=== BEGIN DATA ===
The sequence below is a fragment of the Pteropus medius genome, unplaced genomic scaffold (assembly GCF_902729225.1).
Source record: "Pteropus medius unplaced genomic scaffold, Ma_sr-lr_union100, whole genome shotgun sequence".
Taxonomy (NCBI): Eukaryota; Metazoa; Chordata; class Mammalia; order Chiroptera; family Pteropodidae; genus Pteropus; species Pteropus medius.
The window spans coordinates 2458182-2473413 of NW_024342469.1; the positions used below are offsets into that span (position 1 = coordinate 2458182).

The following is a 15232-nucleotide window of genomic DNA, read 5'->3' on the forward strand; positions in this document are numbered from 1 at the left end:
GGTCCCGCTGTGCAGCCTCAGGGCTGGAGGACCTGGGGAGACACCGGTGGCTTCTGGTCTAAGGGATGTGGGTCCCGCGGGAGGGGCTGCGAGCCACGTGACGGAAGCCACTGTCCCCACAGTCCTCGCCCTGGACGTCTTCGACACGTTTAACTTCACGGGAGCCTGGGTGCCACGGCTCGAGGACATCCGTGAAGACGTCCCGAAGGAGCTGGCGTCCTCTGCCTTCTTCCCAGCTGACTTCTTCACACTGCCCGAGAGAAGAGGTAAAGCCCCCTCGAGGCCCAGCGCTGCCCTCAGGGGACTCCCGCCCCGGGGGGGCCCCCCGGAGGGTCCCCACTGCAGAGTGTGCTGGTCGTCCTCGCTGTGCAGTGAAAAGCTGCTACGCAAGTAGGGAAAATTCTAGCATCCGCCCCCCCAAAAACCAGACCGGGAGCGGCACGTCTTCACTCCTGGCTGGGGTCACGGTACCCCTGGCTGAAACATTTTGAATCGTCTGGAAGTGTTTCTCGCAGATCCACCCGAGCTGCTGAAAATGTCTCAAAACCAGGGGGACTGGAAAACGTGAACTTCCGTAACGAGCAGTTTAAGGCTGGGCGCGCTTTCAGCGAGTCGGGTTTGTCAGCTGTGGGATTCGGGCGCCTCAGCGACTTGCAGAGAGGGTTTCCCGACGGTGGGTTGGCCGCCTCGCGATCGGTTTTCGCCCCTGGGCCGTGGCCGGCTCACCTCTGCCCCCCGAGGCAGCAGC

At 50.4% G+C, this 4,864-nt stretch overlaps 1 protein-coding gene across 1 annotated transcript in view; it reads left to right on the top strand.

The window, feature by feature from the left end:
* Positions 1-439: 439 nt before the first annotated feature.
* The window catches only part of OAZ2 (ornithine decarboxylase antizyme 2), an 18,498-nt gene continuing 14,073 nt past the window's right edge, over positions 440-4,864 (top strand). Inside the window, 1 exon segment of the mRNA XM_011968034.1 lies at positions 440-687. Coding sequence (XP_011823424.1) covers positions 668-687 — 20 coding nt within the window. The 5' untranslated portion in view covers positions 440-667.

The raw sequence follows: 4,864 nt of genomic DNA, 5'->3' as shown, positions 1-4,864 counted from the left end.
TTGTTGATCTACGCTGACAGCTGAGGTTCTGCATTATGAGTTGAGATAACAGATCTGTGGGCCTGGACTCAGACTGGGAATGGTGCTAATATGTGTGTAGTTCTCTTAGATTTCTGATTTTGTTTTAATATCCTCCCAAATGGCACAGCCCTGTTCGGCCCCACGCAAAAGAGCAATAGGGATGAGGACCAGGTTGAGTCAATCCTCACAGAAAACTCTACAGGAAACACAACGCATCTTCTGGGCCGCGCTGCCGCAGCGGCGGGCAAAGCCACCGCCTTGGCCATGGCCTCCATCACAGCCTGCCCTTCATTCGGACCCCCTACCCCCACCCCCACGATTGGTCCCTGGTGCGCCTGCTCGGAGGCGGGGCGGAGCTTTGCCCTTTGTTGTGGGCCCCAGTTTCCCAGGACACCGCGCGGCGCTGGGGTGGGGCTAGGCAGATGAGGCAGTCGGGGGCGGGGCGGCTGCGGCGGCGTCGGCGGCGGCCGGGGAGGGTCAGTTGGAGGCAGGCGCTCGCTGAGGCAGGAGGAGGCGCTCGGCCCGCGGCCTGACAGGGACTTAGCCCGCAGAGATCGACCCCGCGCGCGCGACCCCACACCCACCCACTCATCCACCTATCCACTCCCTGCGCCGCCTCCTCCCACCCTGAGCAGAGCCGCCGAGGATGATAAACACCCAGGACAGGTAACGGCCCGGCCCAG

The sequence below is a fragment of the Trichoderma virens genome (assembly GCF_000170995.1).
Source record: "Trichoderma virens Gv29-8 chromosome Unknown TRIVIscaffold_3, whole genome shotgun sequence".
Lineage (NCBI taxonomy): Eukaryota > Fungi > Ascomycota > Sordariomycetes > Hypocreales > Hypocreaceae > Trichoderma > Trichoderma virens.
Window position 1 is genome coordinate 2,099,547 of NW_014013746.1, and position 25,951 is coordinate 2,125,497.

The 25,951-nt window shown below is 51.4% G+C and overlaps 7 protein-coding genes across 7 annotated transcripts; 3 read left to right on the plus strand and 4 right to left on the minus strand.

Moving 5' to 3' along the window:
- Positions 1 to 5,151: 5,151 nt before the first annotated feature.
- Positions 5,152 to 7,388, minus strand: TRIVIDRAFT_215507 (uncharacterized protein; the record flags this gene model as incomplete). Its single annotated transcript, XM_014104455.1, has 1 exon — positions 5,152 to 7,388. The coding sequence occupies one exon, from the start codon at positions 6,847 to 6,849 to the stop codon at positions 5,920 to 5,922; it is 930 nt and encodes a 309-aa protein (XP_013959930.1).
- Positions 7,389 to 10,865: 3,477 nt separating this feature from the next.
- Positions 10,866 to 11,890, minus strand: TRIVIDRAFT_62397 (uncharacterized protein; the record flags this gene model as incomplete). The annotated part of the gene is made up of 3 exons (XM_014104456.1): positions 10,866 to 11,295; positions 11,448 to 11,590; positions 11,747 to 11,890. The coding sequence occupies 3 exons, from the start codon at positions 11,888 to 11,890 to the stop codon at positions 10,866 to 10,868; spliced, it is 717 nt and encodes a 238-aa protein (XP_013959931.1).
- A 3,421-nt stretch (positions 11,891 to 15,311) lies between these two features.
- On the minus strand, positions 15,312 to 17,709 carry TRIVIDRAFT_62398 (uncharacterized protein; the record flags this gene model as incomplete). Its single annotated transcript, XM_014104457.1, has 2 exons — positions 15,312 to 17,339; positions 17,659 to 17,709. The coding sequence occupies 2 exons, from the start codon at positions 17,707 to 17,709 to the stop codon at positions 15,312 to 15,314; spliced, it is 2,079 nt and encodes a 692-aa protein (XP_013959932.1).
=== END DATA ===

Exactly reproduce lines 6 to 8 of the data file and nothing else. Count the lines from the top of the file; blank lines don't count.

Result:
GGTCCCGCTGTGCAGCCTCAGGGCTGGAGGACCTGGGGAGACACCGGTGGCTTCTGGTCTAAGGGATGTGGGTCCCGCGGGAGGGGCTGCGAGCCACGTGACGGAAGCCACTGTCCCCACAGTCCTCGCCCTGGACGTCTTCGACACGTTTAACTTCACGGGAGCCTGGGTGCCACGGCTCGAGGACATCCGTGAAGACGTCCCGAAGGAGCTGGCGTCCTCTGCCTTCTTCCCAGCTGACTTCTTCACACTGCCCGAGAGAAGAGGTAAAGCCCCCTCGAGGCCCAGCGCTGCCCTCAGGGGACTCCCGCCCCGGGGGGGCCCCCCGGAGGGTCCCCACTGCAGAGTGTGCTGGTCGTCCTCGCTGTGCAGTGAAAAGCTGCTACGCAAGTAGGGAAAATTCTAGCATCCGCCCCCCCAAAAACCAGACCGGGAGCGGCACGTCTTCACTCCTGGCTGGGGTCACGGTACCCCTGGCTGAAACATTTTGAATCGTCTGGAAGTGTTTCTCGCAGATCCACCCGAGCTGCTGAAAATGTCTCAAAACCAGGGGGACTGGAAAACGTGAACTTCCGTAACGAGCAGTTTAAGGCTGGGCGCGCTTTCAGCGAGTCGGGTTTGTCAGCTGTGGGATTCGGGCGCCTCAGCGACTTGCAGAGAGGGTTTCCCGACGGTGGGTTGGCCGCCTCGCGATCGGTTTTCGCCCCTGGGCCGTGGCCGGCTCACCTCTGCCCCCCGAGGCAGCAGC

At 50.4% G+C, this 4,864-nt stretch overlaps 1 protein-coding gene across 1 annotated transcript in view; it reads left to right on the top strand.

The window, feature by feature from the left end: